But I think something more may be at play—because one thing this is not is a conventional left-versus-right culture-war theatre. Chappelle, after all, is (putting the issue of gender to one side) a card-carrying woke ideologue whose comedy is grounded in intersectionality (even if he doesn’t call it that). As Chappelle makes clear throughout The Closer, as a black man, it is impossible for him to “punch down,” since he’s basically at the lowest rung of the society’s racist privilege hierarchy.

In Chappelle’s view, his targets, including Jews and the LGBT community, are “white”—i.e., on top of the heap—rather than with the blacks at the bottom. Or as he puts it: “I have never had a problem with transgender people. My problem is with white people.” Despite major black figures such as Laverne Cox, RuPaul, and Lil Nas X being featured prominently within the LGBT community, Chappelle’s cognitive dissonance causes him to believe that “gay people are minorities until they need to be white again,” and “In our country, you can kill and shoot a n*gga, but you better not hurt a gay person’s feelings.” As I’ve discussed elsewhere, this kind of theme, based on ideas such as black erasure and oppression theory, makes The Closer ugly in a way that white critics haven’t addressed (though gay black critics sure have).

Similarly, Gervais has always been on the political left, a strong supporter of LGB and trans human and civil rights, and an early advocate of equal marriage. And though he may be exasperated with wokeness, he also has a very clear-eyed vision of his own limousine-lifestyle privilege, which he sends up in a gleefully ironic bit of anti-intersectional shtick:

We’re still only five percent black, five percent Asian, five percent LGBTQ, you know? Tiny numbers. Now, I’m a white, heterosexual multimillionaire, right? There’s less than one percent of us. But do I whine? No! I don’t mind. I just get on with it … I’m like Rosa Parks, know what I mean? … Except I fought for the right to never have to take [any] seat on a bus.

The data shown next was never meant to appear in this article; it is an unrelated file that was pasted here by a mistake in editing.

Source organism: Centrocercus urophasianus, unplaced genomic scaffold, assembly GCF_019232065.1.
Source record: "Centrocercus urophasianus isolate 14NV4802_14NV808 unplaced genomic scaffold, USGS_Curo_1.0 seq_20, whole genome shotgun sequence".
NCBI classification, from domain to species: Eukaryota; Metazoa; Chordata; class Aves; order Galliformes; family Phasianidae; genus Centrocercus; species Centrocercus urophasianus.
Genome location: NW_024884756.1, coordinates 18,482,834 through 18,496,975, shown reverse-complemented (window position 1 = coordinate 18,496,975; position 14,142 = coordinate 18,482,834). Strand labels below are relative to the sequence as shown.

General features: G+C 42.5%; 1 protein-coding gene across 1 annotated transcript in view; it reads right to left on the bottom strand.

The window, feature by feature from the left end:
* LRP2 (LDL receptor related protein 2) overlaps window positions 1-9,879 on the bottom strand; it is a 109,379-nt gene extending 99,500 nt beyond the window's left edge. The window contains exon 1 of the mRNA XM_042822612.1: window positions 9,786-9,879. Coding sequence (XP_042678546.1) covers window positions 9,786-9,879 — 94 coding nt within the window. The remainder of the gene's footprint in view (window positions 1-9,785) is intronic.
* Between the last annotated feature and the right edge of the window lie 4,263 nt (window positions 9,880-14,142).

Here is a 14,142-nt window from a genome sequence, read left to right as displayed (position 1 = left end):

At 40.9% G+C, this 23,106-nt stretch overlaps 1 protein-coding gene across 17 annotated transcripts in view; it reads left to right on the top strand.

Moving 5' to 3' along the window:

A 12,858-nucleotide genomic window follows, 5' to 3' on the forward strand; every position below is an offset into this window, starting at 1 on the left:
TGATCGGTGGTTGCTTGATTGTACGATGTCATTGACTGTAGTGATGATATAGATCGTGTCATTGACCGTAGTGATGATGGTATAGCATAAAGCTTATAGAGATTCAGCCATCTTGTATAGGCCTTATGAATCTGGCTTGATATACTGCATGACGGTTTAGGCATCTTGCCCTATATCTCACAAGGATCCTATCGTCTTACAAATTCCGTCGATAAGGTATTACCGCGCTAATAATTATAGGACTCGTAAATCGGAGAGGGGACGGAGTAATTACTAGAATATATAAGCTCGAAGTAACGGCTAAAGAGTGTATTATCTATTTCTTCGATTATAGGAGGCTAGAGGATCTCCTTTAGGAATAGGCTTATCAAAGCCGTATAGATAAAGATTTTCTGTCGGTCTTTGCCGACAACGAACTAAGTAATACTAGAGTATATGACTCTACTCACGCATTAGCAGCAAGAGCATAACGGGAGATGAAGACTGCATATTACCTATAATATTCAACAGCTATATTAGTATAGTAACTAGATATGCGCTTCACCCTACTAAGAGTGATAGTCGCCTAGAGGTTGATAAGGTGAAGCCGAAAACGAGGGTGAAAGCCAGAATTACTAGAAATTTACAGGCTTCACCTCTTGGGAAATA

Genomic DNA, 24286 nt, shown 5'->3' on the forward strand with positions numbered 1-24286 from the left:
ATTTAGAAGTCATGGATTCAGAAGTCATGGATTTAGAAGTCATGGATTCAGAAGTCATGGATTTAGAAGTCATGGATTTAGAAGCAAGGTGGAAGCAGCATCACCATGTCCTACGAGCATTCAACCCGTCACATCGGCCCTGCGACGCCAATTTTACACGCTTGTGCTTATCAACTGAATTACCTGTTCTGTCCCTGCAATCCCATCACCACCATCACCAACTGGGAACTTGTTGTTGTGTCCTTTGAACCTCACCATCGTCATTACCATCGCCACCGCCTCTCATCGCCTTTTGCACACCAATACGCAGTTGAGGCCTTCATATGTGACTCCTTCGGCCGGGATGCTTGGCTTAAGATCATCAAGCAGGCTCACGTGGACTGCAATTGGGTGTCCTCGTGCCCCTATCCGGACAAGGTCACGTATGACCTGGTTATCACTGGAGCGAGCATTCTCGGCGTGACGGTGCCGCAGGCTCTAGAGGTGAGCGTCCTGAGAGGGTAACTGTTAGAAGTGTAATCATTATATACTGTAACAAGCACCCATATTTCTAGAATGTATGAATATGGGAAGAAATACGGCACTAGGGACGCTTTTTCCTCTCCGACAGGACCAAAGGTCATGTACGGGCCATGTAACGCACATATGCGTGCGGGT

Rather than targeting anyone for abuse, Gervais stands as a modern court jester for whom sacred cows exist to be gored, and the proposition that a comedian taking the piss out of society’s scolds should be treated as an accepted (and indeed necessary) part of communal cultural life. “I talk about AIDS, famine, cancer, the Holocaust, rape, pedophilia, but no, the one thing you mustn’t joke about is identity politics,” he says. “The one thing you should never joke about is the trans issue. They just want to be treated equally? I agree. That’s why I include them.”

This refusal to be intimidated by polite progressive taboos has been Gervais’s calling card since he put a mirror to Hollywood’s hypocrisies at the 2020 Golden Globes. And as the reaction to SuperNature shows, it’s what drives bourgeois puritans crazy—because they believe that if a Netflix comedian can get away with candidly saying things about gender that everyone secretly thinks, it will become that much more difficult to enforce ideological discipline among the general population. And on this score, one can only hope that they’re correct.

Ricky GervaisComedyTransgender

Allan Stratton

Allan Stratton is the internationally award-winning author of Chanda’s Secrets and The Dogs.